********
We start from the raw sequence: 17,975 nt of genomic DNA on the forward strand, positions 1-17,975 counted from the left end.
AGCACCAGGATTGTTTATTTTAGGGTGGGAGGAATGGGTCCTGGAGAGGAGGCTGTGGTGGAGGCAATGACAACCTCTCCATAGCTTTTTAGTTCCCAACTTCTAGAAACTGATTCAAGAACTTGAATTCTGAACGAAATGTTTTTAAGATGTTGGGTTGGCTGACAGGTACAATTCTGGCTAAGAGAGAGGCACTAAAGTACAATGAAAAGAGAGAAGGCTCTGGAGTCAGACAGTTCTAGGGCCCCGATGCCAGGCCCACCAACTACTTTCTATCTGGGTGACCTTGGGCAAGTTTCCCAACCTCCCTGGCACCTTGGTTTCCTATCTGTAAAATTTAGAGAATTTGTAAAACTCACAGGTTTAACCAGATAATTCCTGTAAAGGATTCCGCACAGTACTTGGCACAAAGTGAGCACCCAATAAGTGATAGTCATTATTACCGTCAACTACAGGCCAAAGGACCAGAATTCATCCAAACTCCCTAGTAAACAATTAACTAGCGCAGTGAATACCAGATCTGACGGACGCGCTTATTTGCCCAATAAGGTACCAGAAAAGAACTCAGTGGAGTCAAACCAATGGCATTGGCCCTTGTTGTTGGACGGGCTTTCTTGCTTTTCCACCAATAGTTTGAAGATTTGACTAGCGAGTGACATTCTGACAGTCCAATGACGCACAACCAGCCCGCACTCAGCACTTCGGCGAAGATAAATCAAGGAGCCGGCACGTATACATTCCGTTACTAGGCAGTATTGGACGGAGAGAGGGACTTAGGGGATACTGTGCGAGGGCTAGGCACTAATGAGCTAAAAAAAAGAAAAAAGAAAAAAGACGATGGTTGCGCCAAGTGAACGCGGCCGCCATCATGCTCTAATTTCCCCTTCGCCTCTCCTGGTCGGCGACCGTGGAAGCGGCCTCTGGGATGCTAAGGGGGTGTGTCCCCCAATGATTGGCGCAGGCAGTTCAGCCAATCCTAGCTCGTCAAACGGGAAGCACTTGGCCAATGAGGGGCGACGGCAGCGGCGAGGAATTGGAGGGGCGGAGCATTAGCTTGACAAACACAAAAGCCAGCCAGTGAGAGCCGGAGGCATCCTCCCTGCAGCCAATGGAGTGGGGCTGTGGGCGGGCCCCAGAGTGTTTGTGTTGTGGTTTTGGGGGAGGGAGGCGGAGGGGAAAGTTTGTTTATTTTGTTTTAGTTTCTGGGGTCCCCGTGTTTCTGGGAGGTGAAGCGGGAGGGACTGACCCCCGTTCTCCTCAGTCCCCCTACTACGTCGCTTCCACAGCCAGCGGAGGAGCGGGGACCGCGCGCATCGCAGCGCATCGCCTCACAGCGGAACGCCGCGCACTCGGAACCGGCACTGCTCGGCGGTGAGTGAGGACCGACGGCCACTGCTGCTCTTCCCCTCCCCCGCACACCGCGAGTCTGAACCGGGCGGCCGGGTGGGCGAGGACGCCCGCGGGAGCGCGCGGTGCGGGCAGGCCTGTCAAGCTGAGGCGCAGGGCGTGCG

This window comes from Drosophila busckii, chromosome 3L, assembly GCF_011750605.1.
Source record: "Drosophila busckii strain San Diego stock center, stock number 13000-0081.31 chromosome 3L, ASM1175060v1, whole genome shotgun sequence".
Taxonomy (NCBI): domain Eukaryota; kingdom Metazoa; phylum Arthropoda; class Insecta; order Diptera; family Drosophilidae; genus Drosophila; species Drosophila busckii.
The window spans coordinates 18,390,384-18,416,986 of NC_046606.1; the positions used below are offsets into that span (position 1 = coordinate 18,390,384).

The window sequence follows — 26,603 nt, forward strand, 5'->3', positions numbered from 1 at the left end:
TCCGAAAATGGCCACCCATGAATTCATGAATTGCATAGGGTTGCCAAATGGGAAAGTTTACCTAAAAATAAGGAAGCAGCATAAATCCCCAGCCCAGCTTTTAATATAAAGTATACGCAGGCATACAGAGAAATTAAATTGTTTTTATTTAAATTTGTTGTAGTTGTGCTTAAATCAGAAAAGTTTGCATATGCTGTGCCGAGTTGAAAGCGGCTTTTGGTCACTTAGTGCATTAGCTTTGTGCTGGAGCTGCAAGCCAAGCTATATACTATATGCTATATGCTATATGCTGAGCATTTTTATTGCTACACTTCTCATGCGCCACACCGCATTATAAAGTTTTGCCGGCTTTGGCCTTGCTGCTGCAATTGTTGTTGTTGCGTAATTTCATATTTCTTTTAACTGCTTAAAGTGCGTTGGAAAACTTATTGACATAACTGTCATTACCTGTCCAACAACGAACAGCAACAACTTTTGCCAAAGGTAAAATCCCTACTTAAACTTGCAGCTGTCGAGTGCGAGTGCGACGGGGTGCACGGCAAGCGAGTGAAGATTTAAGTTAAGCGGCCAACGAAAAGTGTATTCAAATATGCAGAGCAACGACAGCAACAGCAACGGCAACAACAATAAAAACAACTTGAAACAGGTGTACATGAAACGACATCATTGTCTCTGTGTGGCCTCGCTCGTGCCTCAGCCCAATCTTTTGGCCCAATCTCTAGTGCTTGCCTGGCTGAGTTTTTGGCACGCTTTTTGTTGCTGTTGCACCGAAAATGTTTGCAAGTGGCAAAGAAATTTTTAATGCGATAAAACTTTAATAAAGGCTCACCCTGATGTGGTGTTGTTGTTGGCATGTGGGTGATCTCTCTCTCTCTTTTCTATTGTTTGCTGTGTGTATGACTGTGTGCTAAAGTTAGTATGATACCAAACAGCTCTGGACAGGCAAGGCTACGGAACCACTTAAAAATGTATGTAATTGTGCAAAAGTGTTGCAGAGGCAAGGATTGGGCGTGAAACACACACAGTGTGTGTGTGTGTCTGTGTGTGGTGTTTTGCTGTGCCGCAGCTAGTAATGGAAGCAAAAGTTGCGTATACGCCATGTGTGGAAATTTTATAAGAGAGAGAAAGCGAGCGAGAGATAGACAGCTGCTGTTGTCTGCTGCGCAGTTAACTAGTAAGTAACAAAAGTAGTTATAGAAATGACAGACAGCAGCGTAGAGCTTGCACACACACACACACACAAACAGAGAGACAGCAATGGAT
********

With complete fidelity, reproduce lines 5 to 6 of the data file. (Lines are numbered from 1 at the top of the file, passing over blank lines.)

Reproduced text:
Taxonomy (NCBI): domain Eukaryota; kingdom Metazoa; phylum Arthropoda; class Insecta; order Diptera; family Drosophilidae; genus Drosophila; species Drosophila busckii.
The window spans coordinates 18,390,384-18,416,986 of NC_046606.1; the positions used below are offsets into that span (position 1 = coordinate 18,390,384).